For the last three years I have argued that when it comes to the linguistic and cultural rights of the Irish-speaking minority on this island nation the present Fine Gael-Labour coalition is one of the most antipathetic governments to have taken power since the achievement of independence in the 1920s. Few other administrations have displayed such open contempt for what is still the national and first official language of the state, presiding over a series of iniquitous actions against Irish-speaking citizens without precedent in the modern era. Or at least since the overthrow of the one-party Unionist regime in the old Stormont Parliament. Whether it is undermining the status of the Irish language in our education system or attacking the provision of bilingual services to the general public no government in recent memory has acted with such collective aggressiveness as has the Anglophone axis of Fine Gael and Labour. Rather than tackling the decades-old culture of institutional discrimination against Irish-speakers within the state (and judiciary) the FG and Labour leaders, Kenny and Burton, and Gilmore before her, have surrendered to the latent bigotry, appeasing the self-interests of the Hibernophobic lobby behind the false flags of austerity or “reform”.
From the Irish Times:
“Preparations for the much-criticised official launch of the 1916 commemoration programme in November were rushed, and were undertaken under considerable time pressure, internal correspondence in the Department of Arts has disclosed.
In addition, a note from the office of Minister for Arts, Heritage and the Gaeltacht Heather Humphreys the weekend before the launch requested the Irish language be relegated to nearer the bottom of the list of principal themes and issues of the commemorations.
The Government had earlier been accused of downgrading the status of Irish with the appointment of two non-Irish speaking Ministers to the Department which has responsibility for Irish language and Gaeltacht affairs.
The official video for the launch ‘Ireland Inspires’ was widely criticised for making no reference to the Rising other than a fleeting image of the proclamation at the beginning. Professor Diarmuid Ferriter, a member of the Government’s advisory committee on centenary commemorations described it at the time as “embarrassing unhistoric sh**”.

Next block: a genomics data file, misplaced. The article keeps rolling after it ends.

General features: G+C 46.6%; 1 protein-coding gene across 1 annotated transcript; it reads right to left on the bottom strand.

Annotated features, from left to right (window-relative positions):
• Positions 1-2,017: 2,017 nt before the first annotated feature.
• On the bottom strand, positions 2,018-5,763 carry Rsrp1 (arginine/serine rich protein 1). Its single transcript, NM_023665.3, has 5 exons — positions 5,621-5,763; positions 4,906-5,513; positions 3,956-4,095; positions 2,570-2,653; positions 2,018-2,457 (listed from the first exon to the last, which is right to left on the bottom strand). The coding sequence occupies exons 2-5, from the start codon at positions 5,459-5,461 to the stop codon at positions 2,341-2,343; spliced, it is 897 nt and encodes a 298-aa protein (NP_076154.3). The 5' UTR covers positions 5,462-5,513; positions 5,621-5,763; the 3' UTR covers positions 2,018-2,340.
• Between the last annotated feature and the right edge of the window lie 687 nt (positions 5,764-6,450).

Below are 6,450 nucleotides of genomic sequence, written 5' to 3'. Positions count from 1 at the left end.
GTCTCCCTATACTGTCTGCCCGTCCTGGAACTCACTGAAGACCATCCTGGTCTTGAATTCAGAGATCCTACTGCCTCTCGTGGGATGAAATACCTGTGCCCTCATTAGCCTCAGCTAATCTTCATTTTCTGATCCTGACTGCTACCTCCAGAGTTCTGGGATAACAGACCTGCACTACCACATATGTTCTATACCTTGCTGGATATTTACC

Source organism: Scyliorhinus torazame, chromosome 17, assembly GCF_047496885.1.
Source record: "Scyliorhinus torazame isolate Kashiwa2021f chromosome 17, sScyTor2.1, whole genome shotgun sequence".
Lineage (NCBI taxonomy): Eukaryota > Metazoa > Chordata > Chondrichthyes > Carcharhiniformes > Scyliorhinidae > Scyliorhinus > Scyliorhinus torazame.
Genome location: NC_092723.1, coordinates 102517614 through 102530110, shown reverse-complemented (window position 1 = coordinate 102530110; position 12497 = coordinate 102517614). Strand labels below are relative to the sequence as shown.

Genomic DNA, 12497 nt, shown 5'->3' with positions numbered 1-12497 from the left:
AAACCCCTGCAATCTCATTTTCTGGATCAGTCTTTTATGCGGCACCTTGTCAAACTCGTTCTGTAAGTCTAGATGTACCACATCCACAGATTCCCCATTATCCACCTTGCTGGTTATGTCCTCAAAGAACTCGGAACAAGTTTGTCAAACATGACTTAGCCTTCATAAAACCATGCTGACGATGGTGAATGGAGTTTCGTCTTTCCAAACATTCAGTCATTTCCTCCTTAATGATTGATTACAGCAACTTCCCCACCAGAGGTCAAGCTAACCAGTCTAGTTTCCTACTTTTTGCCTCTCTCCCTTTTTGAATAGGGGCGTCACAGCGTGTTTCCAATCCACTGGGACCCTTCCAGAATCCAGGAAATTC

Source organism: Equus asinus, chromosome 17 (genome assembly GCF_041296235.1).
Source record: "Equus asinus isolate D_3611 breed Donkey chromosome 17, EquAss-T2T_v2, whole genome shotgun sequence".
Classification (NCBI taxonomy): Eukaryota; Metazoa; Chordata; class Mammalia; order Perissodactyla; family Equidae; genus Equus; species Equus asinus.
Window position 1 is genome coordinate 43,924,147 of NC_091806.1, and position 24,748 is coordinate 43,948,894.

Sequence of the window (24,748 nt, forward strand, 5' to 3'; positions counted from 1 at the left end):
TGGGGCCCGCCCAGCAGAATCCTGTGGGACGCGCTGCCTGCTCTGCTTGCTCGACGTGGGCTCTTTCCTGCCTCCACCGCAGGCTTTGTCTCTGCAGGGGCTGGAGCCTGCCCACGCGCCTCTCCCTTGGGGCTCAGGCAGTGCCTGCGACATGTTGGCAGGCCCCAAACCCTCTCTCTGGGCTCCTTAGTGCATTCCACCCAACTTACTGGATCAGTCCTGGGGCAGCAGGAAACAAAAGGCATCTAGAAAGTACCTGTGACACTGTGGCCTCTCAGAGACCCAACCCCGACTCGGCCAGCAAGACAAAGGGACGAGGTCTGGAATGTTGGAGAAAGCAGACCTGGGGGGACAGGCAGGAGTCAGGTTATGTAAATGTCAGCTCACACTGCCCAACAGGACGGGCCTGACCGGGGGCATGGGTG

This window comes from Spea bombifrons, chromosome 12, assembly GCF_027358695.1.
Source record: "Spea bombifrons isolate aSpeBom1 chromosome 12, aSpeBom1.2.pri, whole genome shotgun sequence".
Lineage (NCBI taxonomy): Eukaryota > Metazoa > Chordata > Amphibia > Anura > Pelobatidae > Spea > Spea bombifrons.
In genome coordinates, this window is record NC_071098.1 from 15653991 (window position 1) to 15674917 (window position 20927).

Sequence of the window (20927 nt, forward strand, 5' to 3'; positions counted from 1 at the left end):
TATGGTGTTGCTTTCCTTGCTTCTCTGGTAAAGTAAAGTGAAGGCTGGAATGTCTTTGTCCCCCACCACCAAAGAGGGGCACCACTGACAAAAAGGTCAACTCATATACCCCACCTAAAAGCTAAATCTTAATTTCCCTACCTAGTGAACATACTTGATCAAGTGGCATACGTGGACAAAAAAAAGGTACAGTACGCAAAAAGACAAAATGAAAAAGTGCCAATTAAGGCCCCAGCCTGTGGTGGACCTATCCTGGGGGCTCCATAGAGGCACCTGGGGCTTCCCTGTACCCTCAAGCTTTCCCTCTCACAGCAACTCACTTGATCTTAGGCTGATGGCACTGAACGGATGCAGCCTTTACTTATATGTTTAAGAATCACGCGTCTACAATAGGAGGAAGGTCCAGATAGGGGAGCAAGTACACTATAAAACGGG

The Department of Arts, Heritage and the Gaeltacht also admitted that the Irish version of the programme on the 1916 website, Ireland.ie, came from Google Translate. The translation described as “gibberish” was quickly removed and replaced by the correct version.
In a flurry of correspondence between the Departments of An Taoiseach and the Arts that week, there were further refinements of the programme that would be announced.
Later that day a final revised document of the main themes was circulated. It had eight headings, including Remembering the Past, Relatives, Commemorative Stamps, Culture Programmes, Irish Language, Our Young People, Community and Diaspora. A further heading, Reconciliation, was added the following day.
In a note responding to the draft plan, the media adviser to Ms Humphreys wrote: “In the second document I think the stamps should come further down (perhaps last). I would also be inclined to put the Irish language further down the list.”
In the event, Irish was relegated by only one position and featured prominently in the launch material.”
The insurrection of 1916 was as much a Gaelic rising as a Republican one. The indigenous language and culture of Ireland was central to the political philosophies of the revolutionaries who took to the streets and roads of Dublin, Meath, Wexford and Galway. In this matter at least the 1916 revolution is very much unfinished business…